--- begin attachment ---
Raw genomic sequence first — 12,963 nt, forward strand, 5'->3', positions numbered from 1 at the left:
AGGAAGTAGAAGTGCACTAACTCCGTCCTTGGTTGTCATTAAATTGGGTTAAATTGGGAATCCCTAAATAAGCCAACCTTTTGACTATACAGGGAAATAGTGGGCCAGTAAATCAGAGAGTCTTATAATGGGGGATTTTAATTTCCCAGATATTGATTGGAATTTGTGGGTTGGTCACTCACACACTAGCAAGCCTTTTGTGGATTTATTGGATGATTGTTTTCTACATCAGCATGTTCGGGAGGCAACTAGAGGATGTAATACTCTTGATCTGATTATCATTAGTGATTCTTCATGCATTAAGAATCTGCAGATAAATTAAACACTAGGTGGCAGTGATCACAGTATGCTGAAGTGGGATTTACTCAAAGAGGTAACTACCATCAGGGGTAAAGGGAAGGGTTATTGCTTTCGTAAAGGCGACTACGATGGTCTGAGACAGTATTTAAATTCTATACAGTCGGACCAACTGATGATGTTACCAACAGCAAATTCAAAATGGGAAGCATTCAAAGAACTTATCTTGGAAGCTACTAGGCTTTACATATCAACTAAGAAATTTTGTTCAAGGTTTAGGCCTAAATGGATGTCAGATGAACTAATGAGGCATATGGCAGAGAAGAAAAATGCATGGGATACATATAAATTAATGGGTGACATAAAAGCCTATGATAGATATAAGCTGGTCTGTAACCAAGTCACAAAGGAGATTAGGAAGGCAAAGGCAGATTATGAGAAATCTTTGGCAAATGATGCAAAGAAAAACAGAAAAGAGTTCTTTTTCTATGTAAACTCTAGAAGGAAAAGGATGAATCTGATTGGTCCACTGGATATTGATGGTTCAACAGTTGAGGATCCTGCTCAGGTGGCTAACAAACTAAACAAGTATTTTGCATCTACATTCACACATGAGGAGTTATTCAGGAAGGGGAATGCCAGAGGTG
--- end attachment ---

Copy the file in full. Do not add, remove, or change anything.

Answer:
Raw genomic sequence first — 12,963 nt, forward strand, 5'->3', positions numbered from 1 at the left:
AGGAAGTAGAAGTGCACTAACTCCGTCCTTGGTTGTCATTAAATTGGGTTAAATTGGGAATCCCTAAATAAGCCAACCTTTTGACTATACAGGGAAATAGTGGGCCAGTAAATCAGAGAGTCTTATAATGGGGGATTTTAATTTCCCAGATATTGATTGGAATTTGTGGGTTGGTCACTCACACACTAGCAAGCCTTTTGTGGATTTATTGGATGATTGTTTTCTACATCAGCATGTTCGGGAGGCAACTAGAGGATGTAATACTCTTGATCTGATTATCATTAGTGATTCTTCATGCATTAAGAATCTGCAGATAAATTAAACACTAGGTGGCAGTGATCACAGTATGCTGAAGTGGGATTTACTCAAAGAGGTAACTACCATCAGGGGTAAAGGGAAGGGTTATTGCTTTCGTAAAGGCGACTACGATGGTCTGAGACAGTATTTAAATTCTATACAGTCGGACCAACTGATGATGTTACCAACAGCAAATTCAAAATGGGAAGCATTCAAAGAACTTATCTTGGAAGCTACTAGGCTTTACATATCAACTAAGAAATTTTGTTCAAGGTTTAGGCCTAAATGGATGTCAGATGAACTAATGAGGCATATGGCAGAGAAGAAAAATGCATGGGATACATATAAATTAATGGGTGACATAAAAGCCTATGATAGATATAAGCTGGTCTGTAACCAAGTCACAAAGGAGATTAGGAAGGCAAAGGCAGATTATGAGAAATCTTTGGCAAATGATGCAAAGAAAAACAGAAAAGAGTTCTTTTTCTATGTAAACTCTAGAAGGAAAAGGATGAATCTGATTGGTCCACTGGATATTGATGGTTCAACAGTTGAGGATCCTGCTCAGGTGGCTAACAAACTAAACAAGTATTTTGCATCTACATTCACACATGAGGAGTTATTCAGGAAGGGGAATGCCAGAGGTG